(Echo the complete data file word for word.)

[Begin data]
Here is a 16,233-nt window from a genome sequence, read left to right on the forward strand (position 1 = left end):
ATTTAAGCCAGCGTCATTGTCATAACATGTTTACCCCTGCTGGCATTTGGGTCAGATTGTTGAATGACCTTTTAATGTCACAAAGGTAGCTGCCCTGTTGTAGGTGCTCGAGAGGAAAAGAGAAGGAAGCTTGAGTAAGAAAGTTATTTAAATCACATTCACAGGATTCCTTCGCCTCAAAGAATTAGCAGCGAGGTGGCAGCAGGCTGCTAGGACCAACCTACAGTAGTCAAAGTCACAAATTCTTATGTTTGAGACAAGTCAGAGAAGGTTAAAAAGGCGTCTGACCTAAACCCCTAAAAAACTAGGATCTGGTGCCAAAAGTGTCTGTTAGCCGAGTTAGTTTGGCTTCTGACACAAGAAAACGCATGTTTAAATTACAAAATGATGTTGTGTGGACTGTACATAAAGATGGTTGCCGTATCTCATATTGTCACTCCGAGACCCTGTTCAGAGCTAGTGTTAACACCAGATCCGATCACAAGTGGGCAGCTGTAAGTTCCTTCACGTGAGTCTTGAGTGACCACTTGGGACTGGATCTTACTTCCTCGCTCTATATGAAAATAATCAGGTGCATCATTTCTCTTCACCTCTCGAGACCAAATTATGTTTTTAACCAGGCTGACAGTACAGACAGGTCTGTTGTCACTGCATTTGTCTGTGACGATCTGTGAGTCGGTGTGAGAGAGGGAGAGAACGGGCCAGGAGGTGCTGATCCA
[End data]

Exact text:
Here is a 16,233-nt window from a genome sequence, read left to right on the forward strand (position 1 = left end):
ATTTAAGCCAGCGTCATTGTCATAACATGTTTACCCCTGCTGGCATTTGGGTCAGATTGTTGAATGACCTTTTAATGTCACAAAGGTAGCTGCCCTGTTGTAGGTGCTCGAGAGGAAAAGAGAAGGAAGCTTGAGTAAGAAAGTTATTTAAATCACATTCACAGGATTCCTTCGCCTCAAAGAATTAGCAGCGAGGTGGCAGCAGGCTGCTAGGACCAACCTACAGTAGTCAAAGTCACAAATTCTTATGTTTGAGACAAGTCAGAGAAGGTTAAAAAGGCGTCTGACCTAAACCCCTAAAAAACTAGGATCTGGTGCCAAAAGTGTCTGTTAGCCGAGTTAGTTTGGCTTCTGACACAAGAAAACGCATGTTTAAATTACAAAATGATGTTGTGTGGACTGTACATAAAGATGGTTGCCGTATCTCATATTGTCACTCCGAGACCCTGTTCAGAGCTAGTGTTAACACCAGATCCGATCACAAGTGGGCAGCTGTAAGTTCCTTCACGTGAGTCTTGAGTGACCACTTGGGACTGGATCTTACTTCCTCGCTCTATATGAAAATAATCAGGTGCATCATTTCTCTTCACCTCTCGAGACCAAATTATGTTTTTAACCAGGCTGACAGTACAGACAGGTCTGTTGTCACTGCATTTGTCTGTGACGATCTGTGAGTCGGTGTGAGAGAGGGAGAGAACGGGCCAGGAGGTGCTGATCCA